Effective time management does not come naturally.
For that reason, time management books, techniques, and software are a dime a dozen.
When guiding your busy executive clients or anxiety-driven patients on a path to better time management, you might not just be spoiled for choice, but overwhelmed.
So, rather than jumping into the deep end, start with this post, where we’ll give you a user-friendly overview of time management literature. We’ll discuss seven core components of time management and how to apply these, along with useful tools and recommended readings for your client’s daily life.
Time management is a constellation of behaviors that help us use our time effectively to satisfy the demands of our personal and professional lives. Although the definition of time management varies from one domain to the next, Aeon and Aguinis (2017, p. 311) provide the following clear, person-centered explanation:
“a form of decision-making used by individuals to structure, protect, and adapt their time to changing conditions.”
These three components cannot be reduced to a single panacea, capable of addressing any and all time management issues. Instead, different strategies — like the ones outlined in this post — address various components of time management.
Why is time management important?
Our time and energy are finite. We need to divide them adequately across several responsibilities and use them to look after ourselves, our families and our friends and attend to work-related tasks.
With better-managed time, we can satisfy all our responsibilities, work demands, and goals. Most importantly, we reduce the risk of feeling overwhelmed by stress, feeling like a failure, and other poor psychological wellbeing issues (Aeon & Aguinis, 2017).
A synthesis of the existing literature (Aeon & Aguinis, 2017) found that time management is:
Positively correlated with several measurements of wellbeing (including psychological health, job satisfaction, confidence, self-esteem)
Negatively correlated with stress
Positively correlated with several work and academic performance measures, including academic success and self-reported job performance
If you’re still unconvinced about the importance of better time management, watch Brad Aeon’s TEDx video here.
The philosophy of time management - Brad Aeon
Selecting time management strategies
In the earlier definition of time management, we mentioned three core components: structure, protection, and adaptation.
Structure refers to how our time is perceived, measured, and allocated.
Protection is how we protect our time from being wasted, misdirected, or deviated from our plans.
Adaptation refers to how well we can cope with unexpected tasks or surprises.
In this post, we will discuss seven key time management strategies that can be grouped according to these three components. This taxonomy is helpful when deciding on a strategy. All strategies help protect our time and goals, but some also satisfy the other components.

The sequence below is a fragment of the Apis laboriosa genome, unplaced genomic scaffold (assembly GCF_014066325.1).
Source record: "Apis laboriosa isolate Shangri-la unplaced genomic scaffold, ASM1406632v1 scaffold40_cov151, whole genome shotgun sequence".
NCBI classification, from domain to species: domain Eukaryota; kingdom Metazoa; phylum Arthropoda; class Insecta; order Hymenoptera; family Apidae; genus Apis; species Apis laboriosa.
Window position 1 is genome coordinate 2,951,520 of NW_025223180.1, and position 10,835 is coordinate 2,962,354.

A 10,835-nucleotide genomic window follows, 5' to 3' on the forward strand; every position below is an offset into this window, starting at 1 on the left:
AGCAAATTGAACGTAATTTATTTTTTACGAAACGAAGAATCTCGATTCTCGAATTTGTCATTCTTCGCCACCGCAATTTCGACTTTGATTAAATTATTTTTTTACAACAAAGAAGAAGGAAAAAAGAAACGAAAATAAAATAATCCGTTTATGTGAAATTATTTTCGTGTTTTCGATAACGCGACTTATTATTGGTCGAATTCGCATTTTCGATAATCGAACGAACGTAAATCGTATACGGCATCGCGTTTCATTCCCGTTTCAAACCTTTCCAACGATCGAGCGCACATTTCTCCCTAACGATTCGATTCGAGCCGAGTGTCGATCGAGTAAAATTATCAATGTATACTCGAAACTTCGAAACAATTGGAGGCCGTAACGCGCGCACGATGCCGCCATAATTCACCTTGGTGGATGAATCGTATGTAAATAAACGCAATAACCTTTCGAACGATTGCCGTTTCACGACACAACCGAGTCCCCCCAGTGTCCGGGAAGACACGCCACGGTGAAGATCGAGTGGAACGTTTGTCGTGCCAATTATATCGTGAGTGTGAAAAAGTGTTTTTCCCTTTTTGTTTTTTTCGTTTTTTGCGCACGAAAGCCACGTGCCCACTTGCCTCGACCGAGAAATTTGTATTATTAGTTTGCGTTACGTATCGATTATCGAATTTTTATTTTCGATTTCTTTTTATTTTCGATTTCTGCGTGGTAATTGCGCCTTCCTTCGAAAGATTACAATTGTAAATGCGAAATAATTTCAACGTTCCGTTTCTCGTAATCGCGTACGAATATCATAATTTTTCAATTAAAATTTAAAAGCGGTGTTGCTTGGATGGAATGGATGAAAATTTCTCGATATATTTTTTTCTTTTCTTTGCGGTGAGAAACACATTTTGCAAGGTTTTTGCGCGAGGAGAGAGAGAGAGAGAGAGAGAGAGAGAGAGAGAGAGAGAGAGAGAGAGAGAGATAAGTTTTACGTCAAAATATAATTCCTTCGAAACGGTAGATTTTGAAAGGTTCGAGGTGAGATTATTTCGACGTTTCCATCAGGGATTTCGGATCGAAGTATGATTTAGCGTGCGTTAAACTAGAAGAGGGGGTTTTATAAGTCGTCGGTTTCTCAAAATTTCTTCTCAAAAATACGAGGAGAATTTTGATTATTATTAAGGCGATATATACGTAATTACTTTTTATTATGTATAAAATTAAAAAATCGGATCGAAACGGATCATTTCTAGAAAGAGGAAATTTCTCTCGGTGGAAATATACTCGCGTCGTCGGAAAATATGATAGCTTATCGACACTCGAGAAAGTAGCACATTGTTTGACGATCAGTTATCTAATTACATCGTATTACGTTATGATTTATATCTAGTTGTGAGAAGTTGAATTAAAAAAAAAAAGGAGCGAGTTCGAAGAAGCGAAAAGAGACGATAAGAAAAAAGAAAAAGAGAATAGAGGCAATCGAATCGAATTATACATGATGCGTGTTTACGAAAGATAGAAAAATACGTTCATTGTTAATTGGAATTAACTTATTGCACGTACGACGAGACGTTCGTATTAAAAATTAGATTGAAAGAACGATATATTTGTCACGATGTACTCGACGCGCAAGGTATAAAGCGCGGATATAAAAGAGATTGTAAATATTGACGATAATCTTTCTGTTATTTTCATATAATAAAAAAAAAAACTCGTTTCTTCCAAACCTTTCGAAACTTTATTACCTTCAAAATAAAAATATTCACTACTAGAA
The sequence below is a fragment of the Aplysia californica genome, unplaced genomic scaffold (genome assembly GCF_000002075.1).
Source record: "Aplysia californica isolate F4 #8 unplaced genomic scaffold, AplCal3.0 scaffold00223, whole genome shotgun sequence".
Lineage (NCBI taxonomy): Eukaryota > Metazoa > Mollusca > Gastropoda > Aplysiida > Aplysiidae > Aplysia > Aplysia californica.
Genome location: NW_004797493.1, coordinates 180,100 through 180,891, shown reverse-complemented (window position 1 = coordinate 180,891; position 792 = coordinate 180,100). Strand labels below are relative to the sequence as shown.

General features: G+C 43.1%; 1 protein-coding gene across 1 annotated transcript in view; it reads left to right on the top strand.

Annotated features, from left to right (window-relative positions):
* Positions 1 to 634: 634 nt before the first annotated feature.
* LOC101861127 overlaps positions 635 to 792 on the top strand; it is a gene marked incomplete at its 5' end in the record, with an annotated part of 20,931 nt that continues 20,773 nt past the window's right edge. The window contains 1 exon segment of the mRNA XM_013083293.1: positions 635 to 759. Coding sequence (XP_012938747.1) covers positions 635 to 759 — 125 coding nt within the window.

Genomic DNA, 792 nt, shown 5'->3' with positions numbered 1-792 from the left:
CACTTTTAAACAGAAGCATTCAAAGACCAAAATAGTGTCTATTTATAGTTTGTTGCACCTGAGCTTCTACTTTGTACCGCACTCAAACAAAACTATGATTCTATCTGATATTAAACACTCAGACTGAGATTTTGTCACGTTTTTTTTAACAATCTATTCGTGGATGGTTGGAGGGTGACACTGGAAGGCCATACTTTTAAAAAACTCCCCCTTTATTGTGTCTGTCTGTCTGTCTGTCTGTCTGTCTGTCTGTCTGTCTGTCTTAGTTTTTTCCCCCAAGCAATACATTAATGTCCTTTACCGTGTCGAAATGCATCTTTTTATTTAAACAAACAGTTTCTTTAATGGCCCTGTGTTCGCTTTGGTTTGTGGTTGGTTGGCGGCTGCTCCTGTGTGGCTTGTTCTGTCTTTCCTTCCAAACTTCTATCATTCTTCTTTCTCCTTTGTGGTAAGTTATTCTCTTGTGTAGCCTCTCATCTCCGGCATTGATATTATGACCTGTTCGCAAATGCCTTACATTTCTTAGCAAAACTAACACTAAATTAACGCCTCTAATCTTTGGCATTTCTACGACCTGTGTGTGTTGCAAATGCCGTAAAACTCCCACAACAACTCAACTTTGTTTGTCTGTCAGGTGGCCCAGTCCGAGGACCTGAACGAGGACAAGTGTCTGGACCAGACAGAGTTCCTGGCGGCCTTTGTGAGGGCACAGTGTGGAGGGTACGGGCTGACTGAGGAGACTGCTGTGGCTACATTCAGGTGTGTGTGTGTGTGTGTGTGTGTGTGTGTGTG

Strategy 1: Identify and Eliminate Time Wasters
Time-wasting activities deplete time, energy, and effort without contributing to the overall output/end goal (Gordon & Borkan, 2014).
To identify which time wasters the client depends on, use a daily journal, logging their activities and time spent on each (Gordon & Borkan, 2014). Once clients know which time-wasting activities are present, they can tackle them.
Time wasters can take many forms, but various practical solutions exist to counter them (see the table below, adapted from Gordon & Borkan, 2014).
Type of time waster: Distractions or electronic interruptions
Checking the news, emails, social media, and messaging channels
Block out specific time for administrative tasks, including checking emails.
Type of time waster: Disorganized/messy
Using a scattered, disorganized filing system and not planning tasks and time appropriately
Adopt an organized online and offline filing structure.
Spend 30 minutes at the end of the day planning the next day’s tasks.
Type of time waster: Physical interruptions
Colleagues or family members walking in when you are concentrating on a task
Close the door when you’re working and communicate that this time is meant to be uninterrupted.
Schedule focused time.
Type of time waster: Meetings
Unclear/undefined agenda and starting meetings late
All meetings need a clear agenda communicated beforehand.
Start meetings on time.
Make meetings shorter.
Type of time waster: Dead time
Commuting or waiting
Plan smaller, less-intense tasks for dead-time periods
Type of time waster: Repeating the same task
Writing multiple reports with the same structure and budgeting from scratch each month
Where possible, automate. Use templates.
Do not complete the same task more than once.
Type of time waster: Procrastinating
Spending time completing other tasks rather than focusing on the task at hand
Just start working on the task, even if only for five minutes.
Avoid ruminating in anxiety or perfectionism.
Download 3 Free Productivity Exercises (PDF)
These detailed, science-based exercises will equip you or your clients with tools to do their deepest, most productive work.
Download 3 Free Productivity Tools Pack (PDF)
By filling out your name and email address below.
Strategy 2: Steer Away From Perfectionism